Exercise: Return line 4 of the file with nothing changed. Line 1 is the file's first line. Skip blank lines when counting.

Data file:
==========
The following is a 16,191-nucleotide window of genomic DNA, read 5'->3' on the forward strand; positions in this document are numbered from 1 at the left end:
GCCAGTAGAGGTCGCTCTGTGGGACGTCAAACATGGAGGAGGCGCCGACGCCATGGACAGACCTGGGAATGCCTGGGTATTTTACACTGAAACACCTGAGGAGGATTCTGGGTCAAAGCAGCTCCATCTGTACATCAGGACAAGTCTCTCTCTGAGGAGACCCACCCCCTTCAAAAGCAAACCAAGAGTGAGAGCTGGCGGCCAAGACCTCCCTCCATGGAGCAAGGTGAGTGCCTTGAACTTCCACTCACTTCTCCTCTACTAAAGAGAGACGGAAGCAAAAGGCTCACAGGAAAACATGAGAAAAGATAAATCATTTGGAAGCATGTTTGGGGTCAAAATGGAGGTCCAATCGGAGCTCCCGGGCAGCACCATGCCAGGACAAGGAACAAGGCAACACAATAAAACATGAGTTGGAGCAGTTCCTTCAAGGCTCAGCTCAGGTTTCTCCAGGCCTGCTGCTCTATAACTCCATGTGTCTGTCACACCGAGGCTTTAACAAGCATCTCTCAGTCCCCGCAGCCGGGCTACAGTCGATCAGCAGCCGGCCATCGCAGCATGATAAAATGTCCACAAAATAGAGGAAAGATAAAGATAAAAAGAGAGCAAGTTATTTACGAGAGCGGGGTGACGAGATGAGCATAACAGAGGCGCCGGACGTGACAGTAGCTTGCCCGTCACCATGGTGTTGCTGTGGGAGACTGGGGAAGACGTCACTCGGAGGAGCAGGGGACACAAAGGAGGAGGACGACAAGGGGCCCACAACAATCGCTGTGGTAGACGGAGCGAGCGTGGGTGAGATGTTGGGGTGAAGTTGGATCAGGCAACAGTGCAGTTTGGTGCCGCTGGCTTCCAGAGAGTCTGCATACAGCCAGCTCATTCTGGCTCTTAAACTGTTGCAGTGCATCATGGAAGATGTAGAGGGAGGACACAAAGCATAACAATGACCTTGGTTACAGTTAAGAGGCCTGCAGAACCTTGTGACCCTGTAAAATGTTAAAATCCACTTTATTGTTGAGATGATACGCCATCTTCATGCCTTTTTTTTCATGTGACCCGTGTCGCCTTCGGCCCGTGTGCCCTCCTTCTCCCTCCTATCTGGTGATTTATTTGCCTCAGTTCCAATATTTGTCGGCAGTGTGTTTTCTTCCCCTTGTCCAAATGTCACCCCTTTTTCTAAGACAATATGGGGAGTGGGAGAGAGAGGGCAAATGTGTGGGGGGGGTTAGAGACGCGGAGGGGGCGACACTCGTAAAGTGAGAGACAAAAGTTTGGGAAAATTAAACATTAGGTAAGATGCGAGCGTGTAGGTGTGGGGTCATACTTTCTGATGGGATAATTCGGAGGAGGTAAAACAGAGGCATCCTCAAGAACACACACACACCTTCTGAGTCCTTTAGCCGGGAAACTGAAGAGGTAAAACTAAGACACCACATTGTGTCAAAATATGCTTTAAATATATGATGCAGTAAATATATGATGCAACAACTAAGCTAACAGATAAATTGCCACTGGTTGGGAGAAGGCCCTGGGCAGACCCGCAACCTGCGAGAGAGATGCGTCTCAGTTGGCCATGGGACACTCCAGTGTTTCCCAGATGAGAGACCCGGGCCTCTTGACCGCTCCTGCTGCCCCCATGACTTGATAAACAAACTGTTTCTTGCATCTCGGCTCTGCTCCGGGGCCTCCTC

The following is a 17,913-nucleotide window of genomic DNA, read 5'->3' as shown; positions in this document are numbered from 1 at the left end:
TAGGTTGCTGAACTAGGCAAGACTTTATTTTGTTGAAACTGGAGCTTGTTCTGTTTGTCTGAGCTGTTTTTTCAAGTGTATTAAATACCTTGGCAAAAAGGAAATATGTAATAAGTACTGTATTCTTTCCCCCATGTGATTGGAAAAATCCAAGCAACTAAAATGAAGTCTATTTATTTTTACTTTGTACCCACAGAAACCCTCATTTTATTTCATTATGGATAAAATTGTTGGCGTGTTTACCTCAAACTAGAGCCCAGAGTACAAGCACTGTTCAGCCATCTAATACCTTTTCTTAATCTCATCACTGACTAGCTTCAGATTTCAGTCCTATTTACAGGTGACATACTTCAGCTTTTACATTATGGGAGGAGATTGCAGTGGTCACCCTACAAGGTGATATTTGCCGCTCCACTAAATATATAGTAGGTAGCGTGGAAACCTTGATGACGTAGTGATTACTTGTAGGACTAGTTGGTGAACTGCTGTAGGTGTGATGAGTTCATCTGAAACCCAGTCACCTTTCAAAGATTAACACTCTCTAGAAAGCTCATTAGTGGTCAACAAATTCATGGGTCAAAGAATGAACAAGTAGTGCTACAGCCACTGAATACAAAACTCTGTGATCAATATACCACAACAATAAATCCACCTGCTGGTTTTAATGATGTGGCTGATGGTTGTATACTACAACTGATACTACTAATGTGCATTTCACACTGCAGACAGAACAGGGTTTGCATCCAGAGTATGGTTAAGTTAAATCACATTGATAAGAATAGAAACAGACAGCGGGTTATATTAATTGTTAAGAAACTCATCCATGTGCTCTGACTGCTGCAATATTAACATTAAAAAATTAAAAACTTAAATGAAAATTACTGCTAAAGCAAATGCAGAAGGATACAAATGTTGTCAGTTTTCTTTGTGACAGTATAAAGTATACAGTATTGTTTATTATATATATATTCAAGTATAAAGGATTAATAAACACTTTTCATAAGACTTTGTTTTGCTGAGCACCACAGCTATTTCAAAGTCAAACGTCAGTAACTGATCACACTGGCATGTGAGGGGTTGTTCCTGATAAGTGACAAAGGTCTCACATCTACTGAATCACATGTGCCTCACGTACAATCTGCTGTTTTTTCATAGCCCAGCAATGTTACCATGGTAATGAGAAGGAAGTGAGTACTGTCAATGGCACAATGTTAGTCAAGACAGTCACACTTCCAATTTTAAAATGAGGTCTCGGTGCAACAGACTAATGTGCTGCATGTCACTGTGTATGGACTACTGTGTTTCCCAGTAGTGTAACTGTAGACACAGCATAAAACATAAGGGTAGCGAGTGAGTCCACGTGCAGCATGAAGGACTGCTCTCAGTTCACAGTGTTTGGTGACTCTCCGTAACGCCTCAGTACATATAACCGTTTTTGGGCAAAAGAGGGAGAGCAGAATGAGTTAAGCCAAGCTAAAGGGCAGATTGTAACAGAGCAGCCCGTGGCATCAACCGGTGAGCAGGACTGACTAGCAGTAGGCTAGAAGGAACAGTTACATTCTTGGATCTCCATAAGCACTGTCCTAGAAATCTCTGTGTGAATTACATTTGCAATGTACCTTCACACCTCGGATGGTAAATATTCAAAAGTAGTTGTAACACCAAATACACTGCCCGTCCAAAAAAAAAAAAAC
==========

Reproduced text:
TAGGTTGCTGAACTAGGCAAGACTTTATTTTGTTGAAACTGGAGCTTGTTCTGTTTGTCTGAGCTGTTTTTTCAAGTGTATTAAATACCTTGGCAAAAAGGAAATATGTAATAAGTACTGTATTCTTTCCCCCATGTGATTGGAAAAATCCAAGCAACTAAAATGAAGTCTATTTATTTTTACTTTGTACCCACAGAAACCCTCATTTTATTTCATTATGGATAAAATTGTTGGCGTGTTTACCTCAAACTAGAGCCCAGAGTACAAGCACTGTTCAGCCATCTAATACCTTTTCTTAATCTCATCACTGACTAGCTTCAGATTTCAGTCCTATTTACAGGTGACATACTTCAGCTTTTACATTATGGGAGGAGATTGCAGTGGTCACCCTACAAGGTGATATTTGCCGCTCCACTAAATATATAGTAGGTAGCGTGGAAACCTTGATGACGTAGTGATTACTTGTAGGACTAGTTGGTGAACTGCTGTAGGTGTGATGAGTTCATCTGAAACCCAGTCACCTTTCAAAGATTAACACTCTCTAGAAAGCTCATTAGTGGTCAACAAATTCATGGGTCAAAGAATGAACAAGTAGTGCTACAGCCACTGAATACAAAACTCTGTGATCAATATACCACAACAATAAATCCACCTGCTGGTTTTAATGATGTGGCTGATGGTTGTATACTACAACTGATACTACTAATGTGCATTTCACACTGCAGACAGAACAGGGTTTGCATCCAGAGTATGGTTAAGTTAAATCACATTGATAAGAATAGAAACAGACAGCGGGTTATATTAATTGTTAAGAAACTCATCCATGTGCTCTGACTGCTGCAATATTAACATTAAAAAATTAAAAACTTAAATGAAAATTACTGCTAAAGCAAATGCAGAAGGATACAAATGTTGTCAGTTTTCTTTGTGACAGTATAAAGTATACAGTATTGTTTATTATATATATATTCAAGTATAAAGGATTAATAAACACTTTTCATAAGACTTTGTTTTGCTGAGCACCACAGCTATTTCAAAGTCAAACGTCAGTAACTGATCACACTGGCATGTGAGGGGTTGTTCCTGATAAGTGACAAAGGTCTCACATCTACTGAATCACATGTGCCTCACGTACAATCTGCTGTTTTTTCATAGCCCAGCAATGTTACCATGGTAATGAGAAGGAAGTGAGTACTGTCAATGGCACAATGTTAGTCAAGACAGTCACACTTCCAATTTTAAAATGAGGTCTCGGTGCAACAGACTAATGTGCTGCATGTCACTGTGTATGGACTACTGTGTTTCCCAGTAGTGTAACTGTAGACACAGCATAAAACATAAGGGTAGCGAGTGAGTCCACGTGCAGCATGAAGGACTGCTCTCAGTTCACAGTGTTTGGTGACTCTCCGTAACGCCTCAGTACATATAACCGTTTTTGGGCAAAAGAGGGAGAGCAGAATGAGTTAAGCCAAGCTAAAGGGCAGATTGTAACAGAGCAGCCCGTGGCATCAACCGGTGAGCAGGACTGACTAGCAGTAGGCTAGAAGGAACAGTTACATTCTTGGATCTCCATAAGCACTGTCCTAGAAATCTCTGTGTGAATTACATTTGCAATGTACCTTCACACCTCGGATGGTAAATATTCAAAAGTAGTTGTAACACCAAATACACTGCCCGTCCAAAAAAAAAAAAAC